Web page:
DG: First of all, there’s the whole question of who is the economy run for. What you’ve seen in the last 50 years is a declining standard of living for most people and a rising of wealth for the super-rich. It’s staggering. The League was trying to say, “This is not the system we want to live in.” The second thing is, the League was saying, “The Black population is being treated horribly and we want equal status with everyone else.” The League was more concerned with class than it was with race but race was put into a very strong class context. The same things are happening now. You have a Black president and Black prisoners. You have Black executives […] and ghettos are probably worse than ever.

MS: Their analysis of what was happening in the ‘60s has come to bear, and [now] you see that it didn’t have to happen that way. Autoworkers are now being rehired in Detroit and they’re now being hired at $12 an hour less. If you listen to what [the League was] saying, if you actually support the working class which is producing your profit and your goods instead of abandoning them, you can say that in the ‘60s when this rebellion was going on […] there was a wake up call to white people, corporations, and banks. The [League’s] victories have been continuously undercut until the point when there is nothing left. What would have happened if [the company] created a relationship with the working class that was cooperative instead of antagonistic? What you have is trickle-up economics instead of trickle-down economics. The corporations are doing fine, the banks are doing fine. But what’s happening to the working class?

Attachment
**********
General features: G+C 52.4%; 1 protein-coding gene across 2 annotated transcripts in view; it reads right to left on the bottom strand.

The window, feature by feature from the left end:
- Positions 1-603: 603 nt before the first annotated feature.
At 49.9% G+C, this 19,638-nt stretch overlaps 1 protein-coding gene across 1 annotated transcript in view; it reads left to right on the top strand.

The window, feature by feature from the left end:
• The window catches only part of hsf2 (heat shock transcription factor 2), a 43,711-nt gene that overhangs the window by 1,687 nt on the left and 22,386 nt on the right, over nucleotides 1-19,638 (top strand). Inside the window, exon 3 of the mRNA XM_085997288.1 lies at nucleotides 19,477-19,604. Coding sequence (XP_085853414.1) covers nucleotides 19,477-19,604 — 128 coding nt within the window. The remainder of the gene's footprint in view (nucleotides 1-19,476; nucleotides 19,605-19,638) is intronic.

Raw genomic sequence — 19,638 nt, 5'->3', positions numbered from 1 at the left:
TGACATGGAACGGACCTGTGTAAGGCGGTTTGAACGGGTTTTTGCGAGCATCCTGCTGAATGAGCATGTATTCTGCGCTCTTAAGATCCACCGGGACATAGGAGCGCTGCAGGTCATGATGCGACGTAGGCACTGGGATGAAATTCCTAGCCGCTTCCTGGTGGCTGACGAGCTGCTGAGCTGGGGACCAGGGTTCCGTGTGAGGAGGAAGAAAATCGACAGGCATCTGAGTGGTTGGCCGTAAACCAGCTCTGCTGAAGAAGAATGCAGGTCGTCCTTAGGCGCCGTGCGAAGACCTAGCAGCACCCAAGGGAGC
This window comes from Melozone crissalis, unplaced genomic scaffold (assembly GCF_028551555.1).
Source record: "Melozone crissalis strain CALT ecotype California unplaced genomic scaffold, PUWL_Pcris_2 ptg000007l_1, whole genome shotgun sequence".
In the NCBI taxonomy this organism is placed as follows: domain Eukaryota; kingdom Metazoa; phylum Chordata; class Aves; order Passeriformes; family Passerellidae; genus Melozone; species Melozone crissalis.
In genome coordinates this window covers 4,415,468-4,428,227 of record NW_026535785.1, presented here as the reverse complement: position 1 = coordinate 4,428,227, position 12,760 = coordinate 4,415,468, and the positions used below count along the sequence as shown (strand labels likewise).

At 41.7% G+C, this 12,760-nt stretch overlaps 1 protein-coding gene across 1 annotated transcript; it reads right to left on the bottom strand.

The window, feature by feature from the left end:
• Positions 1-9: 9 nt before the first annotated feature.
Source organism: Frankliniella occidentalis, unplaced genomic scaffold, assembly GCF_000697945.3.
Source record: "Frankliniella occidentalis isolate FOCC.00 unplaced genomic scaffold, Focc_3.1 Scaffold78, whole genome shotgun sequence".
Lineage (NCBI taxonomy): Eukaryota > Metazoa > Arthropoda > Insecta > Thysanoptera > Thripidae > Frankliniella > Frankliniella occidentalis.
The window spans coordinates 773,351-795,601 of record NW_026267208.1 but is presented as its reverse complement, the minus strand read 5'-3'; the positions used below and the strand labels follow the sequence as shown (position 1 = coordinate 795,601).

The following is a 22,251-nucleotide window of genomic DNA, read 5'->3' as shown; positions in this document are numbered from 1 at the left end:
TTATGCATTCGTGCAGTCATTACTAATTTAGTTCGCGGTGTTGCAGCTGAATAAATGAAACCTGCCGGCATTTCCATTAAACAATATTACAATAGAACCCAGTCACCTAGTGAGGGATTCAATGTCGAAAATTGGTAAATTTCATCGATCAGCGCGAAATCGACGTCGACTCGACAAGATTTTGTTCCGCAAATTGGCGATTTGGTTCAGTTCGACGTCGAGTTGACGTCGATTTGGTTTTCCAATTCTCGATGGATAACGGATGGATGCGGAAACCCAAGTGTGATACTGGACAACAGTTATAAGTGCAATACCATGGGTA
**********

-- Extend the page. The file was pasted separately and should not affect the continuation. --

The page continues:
What role did the deteriorating strength of the UAW and the defensive stances it took play in Detroit’s present collapse?

MS: The union has been involved in negotiating settlements with the businesses that have kept the union in business and […] at the same time signing on to this process where they’ve gotten less and less. It’s called “give backs.” They came to Washington in their private jets begging for handouts. They got the handouts but part of [it] was an agreement with the union that they would set up this two-tiered salary system. If you look at Detroit, it’s a city that’s been abandoned, and since it’s a Black city you can say the Black working class in America has been abandoned. Last hired, first fired. That becomes a universal slogan that looks at a whole city, or a whole class, or a race of people, if you play the game called capitalism.